Polls Lie About Obama
Polls lie. All the time. And that is because people lie to pollsters.
Take the recent polls that have dominated talk radio, talk television and the blogosphere for weeks now.
These are the polls that say a surprising percentage of Americans believe Barack Obama is a Muslim.
Pew did a poll about a month ago saying that 18 percent of Americans said he was a Muslim, up from 11 percent in March. Time magazine put the figure at 24 percent.
Maybe those figures should not have been too startling. I found a column of mine from April 21, 2008, quoting an AP-Yahoo poll as saying that 15 percent of Americans thought Obama was a Muslim.
That was almost two and a half years ago. We should know Obama and his true beliefs a lot better now, but we don't seem to.
On Aug. 23 of this year, an Iowa member of the Republican National Committee, the ruling body of that party, said "she believes President Barack Obama is truly a Muslim, contradicting his earlier statements that he's a Christian," the Des Moines Register reported.
Nor is it now enough for Obama to once again proclaim that he is a Christian. He has to undergo questioning — an inquisition, if you will — as to the nature of his Christian beliefs.
The RNC member, Kim Lehman, said Obama should be asked: "Are you a Christian? Do you believe that Jesus Christ is the only way to heaven, because that's what the Christian faith believes?"
(Iowans were not unused to the dispute. In December 2007, just before the critical Iowa caucuses, two Hillary Clinton volunteers sent out e-mails accusing Obama of being a Muslim intent on destroying the United States. When the story surfaced, both volunteers were asked to resign.)
The White House has done what it can to handle the recent polls and stories. Deputy press secretary Bill Burton said: "The president is obviously a Christian. He prays every day. He communicates with his religious adviser every day. There's a group of good pastors that he takes counsel from on a regular basis. And his faith is very important to him, but it's not something that is a topic of conversation every single day."
Oh, yeah? Says who?
On Aug. 25, the supermarket tabloid the Globe ran a picture of Obama in Somali garb, wearing a white turban, from his visit to Africa in 2006, with the headline, "Obama IS a Muslim!" (The huge headline dominated the cover, though the smaller cover story headlined "Demi Moore's WILD ROMP — With Another Woman!" might have drawn more readers.)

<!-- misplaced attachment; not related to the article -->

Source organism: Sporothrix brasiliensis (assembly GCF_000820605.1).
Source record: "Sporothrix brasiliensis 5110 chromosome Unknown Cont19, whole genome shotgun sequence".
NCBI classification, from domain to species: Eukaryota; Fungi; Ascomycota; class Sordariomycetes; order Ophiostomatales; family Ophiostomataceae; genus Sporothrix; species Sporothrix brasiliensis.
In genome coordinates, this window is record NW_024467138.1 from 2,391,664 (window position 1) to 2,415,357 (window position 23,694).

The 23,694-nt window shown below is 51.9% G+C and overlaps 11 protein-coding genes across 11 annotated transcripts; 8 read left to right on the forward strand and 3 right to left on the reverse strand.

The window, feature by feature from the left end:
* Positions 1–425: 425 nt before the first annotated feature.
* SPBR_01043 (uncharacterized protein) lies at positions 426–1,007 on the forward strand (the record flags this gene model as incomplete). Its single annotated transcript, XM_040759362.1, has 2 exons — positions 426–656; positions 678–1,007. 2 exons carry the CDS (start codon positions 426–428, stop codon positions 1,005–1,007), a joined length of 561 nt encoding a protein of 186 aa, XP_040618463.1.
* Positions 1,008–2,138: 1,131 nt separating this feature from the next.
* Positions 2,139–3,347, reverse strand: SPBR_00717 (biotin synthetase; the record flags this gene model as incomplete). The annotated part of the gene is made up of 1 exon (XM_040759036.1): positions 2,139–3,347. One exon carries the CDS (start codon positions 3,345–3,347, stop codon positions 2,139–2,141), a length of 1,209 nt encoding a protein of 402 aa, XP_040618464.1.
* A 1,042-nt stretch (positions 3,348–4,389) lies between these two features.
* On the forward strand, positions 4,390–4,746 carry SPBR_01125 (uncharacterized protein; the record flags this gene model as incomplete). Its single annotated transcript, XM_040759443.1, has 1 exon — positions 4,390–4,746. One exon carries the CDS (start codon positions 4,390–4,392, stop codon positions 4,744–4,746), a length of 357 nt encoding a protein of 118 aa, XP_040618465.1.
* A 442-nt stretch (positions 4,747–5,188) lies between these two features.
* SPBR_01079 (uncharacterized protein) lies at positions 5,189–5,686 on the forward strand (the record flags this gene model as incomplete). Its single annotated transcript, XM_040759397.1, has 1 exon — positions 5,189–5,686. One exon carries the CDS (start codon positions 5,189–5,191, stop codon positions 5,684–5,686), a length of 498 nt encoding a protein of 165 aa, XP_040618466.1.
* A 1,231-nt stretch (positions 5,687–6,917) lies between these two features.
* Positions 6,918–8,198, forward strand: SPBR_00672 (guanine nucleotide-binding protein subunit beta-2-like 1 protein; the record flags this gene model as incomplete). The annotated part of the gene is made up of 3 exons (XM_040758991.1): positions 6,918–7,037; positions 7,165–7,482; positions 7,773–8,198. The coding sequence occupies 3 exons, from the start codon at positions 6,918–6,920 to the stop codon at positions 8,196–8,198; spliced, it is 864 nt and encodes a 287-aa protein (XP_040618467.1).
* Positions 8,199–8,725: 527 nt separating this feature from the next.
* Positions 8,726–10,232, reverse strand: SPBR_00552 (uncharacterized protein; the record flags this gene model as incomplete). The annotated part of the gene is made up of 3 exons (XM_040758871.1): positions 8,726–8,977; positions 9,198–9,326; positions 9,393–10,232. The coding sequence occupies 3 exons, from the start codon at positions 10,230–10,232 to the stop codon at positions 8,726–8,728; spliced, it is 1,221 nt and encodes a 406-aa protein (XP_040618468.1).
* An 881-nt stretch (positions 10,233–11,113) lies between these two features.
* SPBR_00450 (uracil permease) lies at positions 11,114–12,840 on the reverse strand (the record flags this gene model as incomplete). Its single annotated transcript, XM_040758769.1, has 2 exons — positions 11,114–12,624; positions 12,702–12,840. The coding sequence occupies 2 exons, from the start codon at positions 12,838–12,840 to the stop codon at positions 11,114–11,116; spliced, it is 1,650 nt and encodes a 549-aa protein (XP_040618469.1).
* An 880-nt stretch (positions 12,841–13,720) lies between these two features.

A few days ago, Glenn Beck of Fox News continued the theme that even if Obama is some kind of Christian, he is not the right kind of Christian.
"People aren't recognizing his version of Christianity," Beck said, describing Obama's version as "Marxist."
White House press secretary Robert Gibbs was asked about this and replied, "The president is a committed, mainstream Christian."
You can make the argument that it is beneath the dignity of the White House to address such matters, but when you refuse to answer questions, no matter how ridiculous, you get accused by the press of "not controlling the message." (It used to be that controlling the message was looked upon askance by the media, but now the media bash you when you don't try to control them.)
Also, when your approval rating is about 46 percent, it is risky to go around ducking anything.
But Obama has been pretty definitive on the subject, telling Christianity Today in 2008: "I am a Christian, and I am a devout Christian. I believe in the redemptive death and resurrection of Jesus Christ. I believe that that faith gives me a path to be cleansed of sin and have eternal life."
You can bet, however, that the Pew poll and other polls regarding his religion are going to come up at the president's news conference on Friday.
But what did I mean at the top of this piece when I said that polls lie? Gary Langer, the longtime polling director for ABC News, who now polls and consults for the network, said in his blog a few days ago:
"It's quickly mushroomed into the summer's hottest data point: A boatload of Americans believe Barack Obama's a Muslim.
"Except that, maybe, they don't. Consider this, instead: They're just willing to say it."
According to Langer, people tell pollsters stuff that people don't really believe as a way of bashing a person they don't like.
"It's human nature," Langer wrote. "Some people who strongly oppose a person or proposition will take virtually any opportunity to express that antipathy."
According to Langer, "calling Barack Obama a Muslim is — for people who see this as a negative attribute — a handy way to say you don't like the guy."
In other words, we should not get into a tizzy about religion when we read such polls.
It is not about Christian vs. Muslim, it is about people vs. Obama.
To find out more about Roger Simon, and read features by other Creators Syndicate writers and cartoonists, visit the Creators Syndicate webpage at www.creators.com.
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